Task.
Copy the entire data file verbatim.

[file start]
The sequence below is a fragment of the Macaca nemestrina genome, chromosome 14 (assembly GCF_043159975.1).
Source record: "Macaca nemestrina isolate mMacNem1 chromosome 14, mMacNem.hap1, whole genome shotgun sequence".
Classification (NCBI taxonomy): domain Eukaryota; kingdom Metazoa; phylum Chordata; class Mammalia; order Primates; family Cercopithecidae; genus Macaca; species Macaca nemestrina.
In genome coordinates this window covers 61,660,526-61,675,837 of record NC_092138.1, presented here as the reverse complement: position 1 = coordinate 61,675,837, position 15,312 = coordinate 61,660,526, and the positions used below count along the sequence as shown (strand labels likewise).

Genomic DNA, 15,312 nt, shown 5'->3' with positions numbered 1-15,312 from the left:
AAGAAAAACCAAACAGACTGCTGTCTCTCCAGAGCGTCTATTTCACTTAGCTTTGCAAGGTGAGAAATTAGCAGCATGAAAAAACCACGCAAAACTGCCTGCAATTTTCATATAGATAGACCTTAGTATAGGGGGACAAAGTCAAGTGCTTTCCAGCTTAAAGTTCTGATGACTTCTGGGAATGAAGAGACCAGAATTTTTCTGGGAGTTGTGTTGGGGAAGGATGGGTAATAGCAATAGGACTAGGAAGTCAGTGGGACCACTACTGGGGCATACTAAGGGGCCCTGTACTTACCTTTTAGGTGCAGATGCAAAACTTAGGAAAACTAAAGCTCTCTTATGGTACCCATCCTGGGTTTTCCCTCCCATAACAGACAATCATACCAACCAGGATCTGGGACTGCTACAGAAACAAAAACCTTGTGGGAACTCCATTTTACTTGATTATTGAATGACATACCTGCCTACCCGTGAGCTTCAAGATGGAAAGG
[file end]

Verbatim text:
The sequence below is a fragment of the Macaca nemestrina genome, chromosome 14 (assembly GCF_043159975.1).
Source record: "Macaca nemestrina isolate mMacNem1 chromosome 14, mMacNem.hap1, whole genome shotgun sequence".
Classification (NCBI taxonomy): domain Eukaryota; kingdom Metazoa; phylum Chordata; class Mammalia; order Primates; family Cercopithecidae; genus Macaca; species Macaca nemestrina.
In genome coordinates this window covers 61,660,526-61,675,837 of record NC_092138.1, presented here as the reverse complement: position 1 = coordinate 61,675,837, position 15,312 = coordinate 61,660,526, and the positions used below count along the sequence as shown (strand labels likewise).

Genomic DNA, 15,312 nt, shown 5'->3' with positions numbered 1-15,312 from the left:
AAGAAAAACCAAACAGACTGCTGTCTCTCCAGAGCGTCTATTTCACTTAGCTTTGCAAGGTGAGAAATTAGCAGCATGAAAAAACCACGCAAAACTGCCTGCAATTTTCATATAGATAGACCTTAGTATAGGGGGACAAAGTCAAGTGCTTTCCAGCTTAAAGTTCTGATGACTTCTGGGAATGAAGAGACCAGAATTTTTCTGGGAGTTGTGTTGGGGAAGGATGGGTAATAGCAATAGGACTAGGAAGTCAGTGGGACCACTACTGGGGCATACTAAGGGGCCCTGTACTTACCTTTTAGGTGCAGATGCAAAACTTAGGAAAACTAAAGCTCTCTTATGGTACCCATCCTGGGTTTTCCCTCCCATAACAGACAATCATACCAACCAGGATCTGGGACTGCTACAGAAACAAAAACCTTGTGGGAACTCCATTTTACTTGATTATTGAATGACATACCTGCCTACCCGTGAGCTTCAAGATGGAAAGG